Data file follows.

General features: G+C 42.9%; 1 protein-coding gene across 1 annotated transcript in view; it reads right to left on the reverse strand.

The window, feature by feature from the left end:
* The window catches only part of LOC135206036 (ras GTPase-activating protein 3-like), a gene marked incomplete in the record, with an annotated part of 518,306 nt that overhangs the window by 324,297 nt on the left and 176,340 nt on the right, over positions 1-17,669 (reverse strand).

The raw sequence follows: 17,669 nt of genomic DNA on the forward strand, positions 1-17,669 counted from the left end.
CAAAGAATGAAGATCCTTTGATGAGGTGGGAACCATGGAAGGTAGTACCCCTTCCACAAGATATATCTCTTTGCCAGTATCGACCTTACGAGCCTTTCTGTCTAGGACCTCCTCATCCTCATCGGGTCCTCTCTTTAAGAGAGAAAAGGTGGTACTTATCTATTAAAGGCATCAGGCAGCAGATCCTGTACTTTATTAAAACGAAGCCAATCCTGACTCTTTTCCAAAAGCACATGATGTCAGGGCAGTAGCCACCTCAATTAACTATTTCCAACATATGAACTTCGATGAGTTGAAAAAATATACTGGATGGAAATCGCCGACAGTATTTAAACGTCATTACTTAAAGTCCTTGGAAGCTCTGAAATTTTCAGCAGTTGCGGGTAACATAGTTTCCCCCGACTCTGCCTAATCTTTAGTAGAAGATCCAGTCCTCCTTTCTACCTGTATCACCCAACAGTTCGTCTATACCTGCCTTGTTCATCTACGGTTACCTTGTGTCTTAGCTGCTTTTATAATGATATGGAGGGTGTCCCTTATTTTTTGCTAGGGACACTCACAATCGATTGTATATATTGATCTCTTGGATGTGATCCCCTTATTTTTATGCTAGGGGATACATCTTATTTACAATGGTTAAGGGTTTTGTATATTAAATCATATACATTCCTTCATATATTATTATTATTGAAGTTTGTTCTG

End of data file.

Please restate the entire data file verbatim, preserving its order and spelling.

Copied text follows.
General features: G+C 42.9%; 1 protein-coding gene across 1 annotated transcript in view; it reads right to left on the reverse strand.

The window, feature by feature from the left end:
* The window catches only part of LOC135206036 (ras GTPase-activating protein 3-like), a gene marked incomplete in the record, with an annotated part of 518,306 nt that overhangs the window by 324,297 nt on the left and 176,340 nt on the right, over positions 1-17,669 (reverse strand).

The raw sequence follows: 17,669 nt of genomic DNA on the forward strand, positions 1-17,669 counted from the left end.
CAAAGAATGAAGATCCTTTGATGAGGTGGGAACCATGGAAGGTAGTACCCCTTCCACAAGATATATCTCTTTGCCAGTATCGACCTTACGAGCCTTTCTGTCTAGGACCTCCTCATCCTCATCGGGTCCTCTCTTTAAGAGAGAAAAGGTGGTACTTATCTATTAAAGGCATCAGGCAGCAGATCCTGTACTTTATTAAAACGAAGCCAATCCTGACTCTTTTCCAAAAGCACATGATGTCAGGGCAGTAGCCACCTCAATTAACTATTTCCAACATATGAACTTCGATGAGTTGAAAAAATATACTGGATGGAAATCGCCGACAGTATTTAAACGTCATTACTTAAAGTCCTTGGAAGCTCTGAAATTTTCAGCAGTTGCGGGTAACATAGTTTCCCCCGACTCTGCCTAATCTTTAGTAGAAGATCCAGTCCTCCTTTCTACCTGTATCACCCAACAGTTCGTCTATACCTGCCTTGTTCATCTACGGTTACCTTGTGTCTTAGCTGCTTTTATAATGATATGGAGGGTGTCCCTTATTTTTTGCTAGGGACACTCACAATCGATTGTATATATTGATCTCTTGGATGTGATCCCCTTATTTTTATGCTAGGGGATACATCTTATTTACAATGGTTAAGGGTTTTGTATATTAAATCATATACATTCCTTCATATATTATTATTATTGAAGTTTGTTCTG